College juniors Giorgio Boza and Javier Gallegos are two students who believe in their ability to create a positive change for those less fortunate. Growing up in Lima, Peru, they learned from a young age about the issue of poverty and recognized their privilege of being born in financially stable families. However, they realized the extent of the help they could offer to others only after moving to the United States and gaining a new perspective on their previous life in Peru.
“Before I moved to the United States, I would always look at slums like Pamplona and think ‘man, it makes our city look so bad,’” Boza said. According to him, moving to a new country and attending a very diverse school like Emory were crucial ways to make him change his perspective.
“Everything started with an ambition to improve our country,” Gallegos said. “We are both patriotic.”
The two began discussing about working together on a potential project as early as their freshman year. Both had a special interest in education and the beneficial changes it can bring. The discussions were fructified in January 2013, when the two, with the help of College juniors Andrea Simon and Izzi Lynn, founded Education Against Poverty, a nonprofit organization aimed at providing help to Peru’s underdeveloped education system.
Boza said they were lucky to have great people interested in getting involved.
“We received help from my fraternity, Zeta Beta Tau (ZBT), and then we literally had to go from door to door to collect donations, Boza said. “We ended up with about $1,500.”
Their first project in the summer of 2013 was aimed at helping La Rinconada, a small community within the slum of Pamplona, an area on the outskirts of Lima with a population of 70,000.
Boza and Gallegos arranged a project for the only pre-school in Pamplona, El Nido Trebol Azul, which hosts about 60 children. This pre-school was in desperate need of a septic system, since its conditions were unacceptable, with only one toilet for 60 children and no viable sanitary system to back it up.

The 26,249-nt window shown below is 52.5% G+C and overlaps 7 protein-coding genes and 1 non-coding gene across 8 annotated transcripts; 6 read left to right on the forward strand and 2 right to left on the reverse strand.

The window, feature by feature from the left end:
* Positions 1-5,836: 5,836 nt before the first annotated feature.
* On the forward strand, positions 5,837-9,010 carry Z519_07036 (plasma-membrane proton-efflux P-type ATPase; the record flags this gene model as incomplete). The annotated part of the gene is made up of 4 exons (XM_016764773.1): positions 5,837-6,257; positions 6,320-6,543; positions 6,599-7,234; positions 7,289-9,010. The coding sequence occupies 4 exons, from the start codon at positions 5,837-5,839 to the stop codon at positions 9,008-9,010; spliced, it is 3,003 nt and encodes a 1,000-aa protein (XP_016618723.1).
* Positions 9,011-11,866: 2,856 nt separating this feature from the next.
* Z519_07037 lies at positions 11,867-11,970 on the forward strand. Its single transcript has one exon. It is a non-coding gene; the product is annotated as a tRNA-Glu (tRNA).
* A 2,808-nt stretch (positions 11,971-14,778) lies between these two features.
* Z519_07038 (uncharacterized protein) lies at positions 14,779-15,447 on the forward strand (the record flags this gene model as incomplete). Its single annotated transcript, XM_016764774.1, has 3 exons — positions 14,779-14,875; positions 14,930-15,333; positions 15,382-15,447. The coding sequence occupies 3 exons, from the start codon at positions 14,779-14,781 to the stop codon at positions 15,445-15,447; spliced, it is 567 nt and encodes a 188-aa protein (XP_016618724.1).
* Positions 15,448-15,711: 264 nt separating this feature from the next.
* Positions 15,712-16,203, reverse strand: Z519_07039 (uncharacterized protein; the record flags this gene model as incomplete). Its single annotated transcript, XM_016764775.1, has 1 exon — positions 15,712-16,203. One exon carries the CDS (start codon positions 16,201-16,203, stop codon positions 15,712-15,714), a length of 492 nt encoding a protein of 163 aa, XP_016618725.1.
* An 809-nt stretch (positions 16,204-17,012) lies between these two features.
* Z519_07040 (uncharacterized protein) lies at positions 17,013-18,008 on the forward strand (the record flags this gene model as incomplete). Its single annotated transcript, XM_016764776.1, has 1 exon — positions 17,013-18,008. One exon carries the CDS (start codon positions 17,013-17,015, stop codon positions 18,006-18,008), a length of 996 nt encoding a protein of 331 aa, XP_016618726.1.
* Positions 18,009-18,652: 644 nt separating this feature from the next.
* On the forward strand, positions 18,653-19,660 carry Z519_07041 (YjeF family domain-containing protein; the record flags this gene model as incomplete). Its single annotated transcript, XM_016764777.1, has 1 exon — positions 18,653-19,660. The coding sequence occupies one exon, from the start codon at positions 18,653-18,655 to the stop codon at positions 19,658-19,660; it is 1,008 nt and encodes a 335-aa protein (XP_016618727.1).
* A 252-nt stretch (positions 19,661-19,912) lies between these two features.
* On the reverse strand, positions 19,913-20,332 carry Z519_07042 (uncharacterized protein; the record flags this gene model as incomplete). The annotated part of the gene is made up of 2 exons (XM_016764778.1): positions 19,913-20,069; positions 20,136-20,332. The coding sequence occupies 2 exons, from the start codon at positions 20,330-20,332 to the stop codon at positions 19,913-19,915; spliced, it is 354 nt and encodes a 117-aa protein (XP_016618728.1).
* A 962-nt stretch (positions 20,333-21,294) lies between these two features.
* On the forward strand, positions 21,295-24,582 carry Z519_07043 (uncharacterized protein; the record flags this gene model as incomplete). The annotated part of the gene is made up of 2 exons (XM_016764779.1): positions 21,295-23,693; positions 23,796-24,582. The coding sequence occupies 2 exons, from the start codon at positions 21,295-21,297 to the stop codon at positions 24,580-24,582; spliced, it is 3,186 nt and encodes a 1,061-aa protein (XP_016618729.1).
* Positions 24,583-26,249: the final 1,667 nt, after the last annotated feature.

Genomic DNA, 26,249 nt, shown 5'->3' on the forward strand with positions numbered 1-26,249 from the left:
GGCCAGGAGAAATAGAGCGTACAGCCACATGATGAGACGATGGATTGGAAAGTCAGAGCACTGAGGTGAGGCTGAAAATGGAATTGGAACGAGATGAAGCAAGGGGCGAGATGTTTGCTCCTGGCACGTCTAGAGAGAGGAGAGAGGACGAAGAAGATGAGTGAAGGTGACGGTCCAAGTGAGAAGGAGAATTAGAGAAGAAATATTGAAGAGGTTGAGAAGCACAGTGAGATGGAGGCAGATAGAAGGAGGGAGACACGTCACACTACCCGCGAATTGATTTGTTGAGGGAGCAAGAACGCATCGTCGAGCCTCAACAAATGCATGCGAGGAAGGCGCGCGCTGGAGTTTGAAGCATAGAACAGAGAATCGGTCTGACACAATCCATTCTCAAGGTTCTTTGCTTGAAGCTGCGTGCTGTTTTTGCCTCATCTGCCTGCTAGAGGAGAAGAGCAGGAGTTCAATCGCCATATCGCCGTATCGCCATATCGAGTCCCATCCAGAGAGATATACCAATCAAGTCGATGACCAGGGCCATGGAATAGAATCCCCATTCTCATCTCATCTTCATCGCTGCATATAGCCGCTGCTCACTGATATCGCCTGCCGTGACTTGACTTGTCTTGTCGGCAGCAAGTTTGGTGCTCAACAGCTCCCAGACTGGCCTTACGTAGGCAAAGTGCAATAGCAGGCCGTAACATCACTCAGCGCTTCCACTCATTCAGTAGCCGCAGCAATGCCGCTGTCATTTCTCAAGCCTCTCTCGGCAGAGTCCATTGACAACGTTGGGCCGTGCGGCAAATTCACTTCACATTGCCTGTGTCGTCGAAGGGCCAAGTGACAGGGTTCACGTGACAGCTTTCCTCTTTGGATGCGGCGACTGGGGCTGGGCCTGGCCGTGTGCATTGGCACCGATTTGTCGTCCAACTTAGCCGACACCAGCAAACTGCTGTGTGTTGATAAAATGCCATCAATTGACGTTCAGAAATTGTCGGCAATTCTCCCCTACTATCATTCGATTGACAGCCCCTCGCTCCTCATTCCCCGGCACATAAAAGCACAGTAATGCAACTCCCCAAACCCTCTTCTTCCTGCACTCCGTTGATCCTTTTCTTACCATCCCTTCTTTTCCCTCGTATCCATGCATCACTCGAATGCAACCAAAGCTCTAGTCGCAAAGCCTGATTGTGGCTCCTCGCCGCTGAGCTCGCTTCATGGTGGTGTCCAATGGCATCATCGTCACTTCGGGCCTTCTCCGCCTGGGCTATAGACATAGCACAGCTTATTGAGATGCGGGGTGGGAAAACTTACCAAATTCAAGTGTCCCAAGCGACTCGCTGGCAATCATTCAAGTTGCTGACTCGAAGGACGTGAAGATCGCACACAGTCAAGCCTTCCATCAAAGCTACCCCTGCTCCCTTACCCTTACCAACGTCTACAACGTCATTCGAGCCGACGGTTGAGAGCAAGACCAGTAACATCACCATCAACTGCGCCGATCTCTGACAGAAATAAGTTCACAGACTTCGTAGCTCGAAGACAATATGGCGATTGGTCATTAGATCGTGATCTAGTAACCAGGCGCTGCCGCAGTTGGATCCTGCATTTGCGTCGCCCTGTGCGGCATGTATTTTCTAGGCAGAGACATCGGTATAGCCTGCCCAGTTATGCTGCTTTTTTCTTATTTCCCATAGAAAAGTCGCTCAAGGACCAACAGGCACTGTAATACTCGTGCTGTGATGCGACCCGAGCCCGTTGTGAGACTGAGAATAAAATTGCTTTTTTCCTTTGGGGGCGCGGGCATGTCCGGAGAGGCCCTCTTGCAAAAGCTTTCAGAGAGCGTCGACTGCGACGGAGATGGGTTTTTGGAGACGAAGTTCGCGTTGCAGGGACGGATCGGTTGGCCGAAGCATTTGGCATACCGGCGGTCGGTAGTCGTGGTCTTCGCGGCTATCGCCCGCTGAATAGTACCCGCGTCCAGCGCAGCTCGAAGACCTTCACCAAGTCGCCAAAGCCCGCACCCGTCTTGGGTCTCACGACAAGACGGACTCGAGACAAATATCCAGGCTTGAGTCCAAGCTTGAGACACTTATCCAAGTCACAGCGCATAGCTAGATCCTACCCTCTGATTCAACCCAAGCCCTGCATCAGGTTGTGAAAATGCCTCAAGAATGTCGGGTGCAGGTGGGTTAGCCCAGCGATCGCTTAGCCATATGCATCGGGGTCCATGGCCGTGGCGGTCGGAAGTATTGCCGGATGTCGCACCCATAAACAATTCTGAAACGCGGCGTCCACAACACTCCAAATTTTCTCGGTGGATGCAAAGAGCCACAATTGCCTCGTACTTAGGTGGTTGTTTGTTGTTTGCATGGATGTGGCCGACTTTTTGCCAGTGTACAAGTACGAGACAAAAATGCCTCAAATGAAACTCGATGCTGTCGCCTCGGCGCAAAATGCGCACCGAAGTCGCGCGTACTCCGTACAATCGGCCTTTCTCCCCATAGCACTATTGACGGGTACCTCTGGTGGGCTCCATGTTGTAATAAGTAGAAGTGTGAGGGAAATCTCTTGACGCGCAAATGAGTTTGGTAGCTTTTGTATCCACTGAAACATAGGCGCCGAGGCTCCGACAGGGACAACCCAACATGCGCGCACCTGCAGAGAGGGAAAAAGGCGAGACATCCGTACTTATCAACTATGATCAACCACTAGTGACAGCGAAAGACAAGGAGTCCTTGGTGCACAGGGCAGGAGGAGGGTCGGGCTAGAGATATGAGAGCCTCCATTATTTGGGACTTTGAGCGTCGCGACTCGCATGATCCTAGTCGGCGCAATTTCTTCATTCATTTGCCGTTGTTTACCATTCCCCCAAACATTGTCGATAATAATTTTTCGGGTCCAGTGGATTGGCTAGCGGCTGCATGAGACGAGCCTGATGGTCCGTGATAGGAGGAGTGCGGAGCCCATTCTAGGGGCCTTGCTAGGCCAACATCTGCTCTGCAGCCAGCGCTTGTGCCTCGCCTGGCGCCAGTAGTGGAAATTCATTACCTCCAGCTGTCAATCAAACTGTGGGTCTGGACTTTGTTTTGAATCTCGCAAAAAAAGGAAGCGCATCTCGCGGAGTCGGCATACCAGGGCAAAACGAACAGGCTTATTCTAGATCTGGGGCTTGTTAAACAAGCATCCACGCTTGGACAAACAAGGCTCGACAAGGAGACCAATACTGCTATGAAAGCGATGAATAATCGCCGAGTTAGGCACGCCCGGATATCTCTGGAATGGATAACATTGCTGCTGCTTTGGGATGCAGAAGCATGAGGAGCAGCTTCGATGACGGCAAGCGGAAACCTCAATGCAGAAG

According to Boza and Gallegos, poor families come to the arid area of Pamplona from rural areas of Peru and build houses without the involvement or the support of the government. Their movement to this region is often called “the invasion,” because a large number of people seize these barren lands. However, the government does not take responsibility for them or their houses and land.
Gallegos recounted that on the outskirts of Pamplona there is a wall called “el muro de la verguenza,” or the “wall of shame.” It drastically separates the poor region of Pamplona from some of the most affluent neighborhoods in Lima. The wall represents a physical separation as well as a separation on a deeper, more mental level. People on each side of the wall regard the ones on the other side with much animosity.
Gallegos also mentioned the sanitary conditions in Pamplona, which are almost unimaginable. The area is surrounded by chancherías, places where people throw their garbage and pigs are let free to feed on the waste. Later on, the inhabitants eat the pigs. This cycle creates massive health problems for the residents, and many cases of tuberculosis, especially in infants, are constantly being reported.
“We are not a poor, undeveloped country,” Boza said, “but we still have these horrendous gaps in the society.”
For the pre-school El Nido Trebol Azul, the organization helped build a septic tank, provided a refillable water tank and electricity, and also built two new bathrooms and a place for the children to wash their hands.
They initially encountered opposition from inhabitants who did not understand that the organization’s purpose was beneficial for their community and their children. Boza and Gallegos were perceived negatively as the rich kids of Lima, who had unlimited reserves of money.
“At first, I was a bit disappointed because I expected them to be thankful for what we were doing, but we received no thanks whatsoever,” Boza said.
Gallegos dissented saying that the inhabitants of La Rinconada might have not realized the importance of the organization’s work, since they never before experienced such infrastructure as they had just been offered. Because they came from extreme poverty, he said, they just did not see the value of a good sanitation.
The same summer, Education Against Poverty also built a park in La Rinconada to provide an “oasis in the desert” for the inhabitants of the area. The organization worked with children from a private school in Lima to help the group’s efforts to create the park.
Boza and Gallegos are planning to return to Peru within a few months. They are looking into helping the region of Huaraz, a still underdeveloped tourist area that they feel displays great potential.
The group is also in the works of providing help to two siblings from Trebol Azul, Janet and Dennis, who were born with Syndactyly, a condition where two or more digits in the hand are fused together at the skeletal level. Boza and Gallegos were able to find a nonprofit organization that would fund the children’s surgeries in Lima, and they look forward to seeing the two siblings cured.
“Everything we do is for the children,” Gallegos said, “so that they might have a chance for a better future.”
—By Loli Lucaciu
Photo by Loli Lucaciu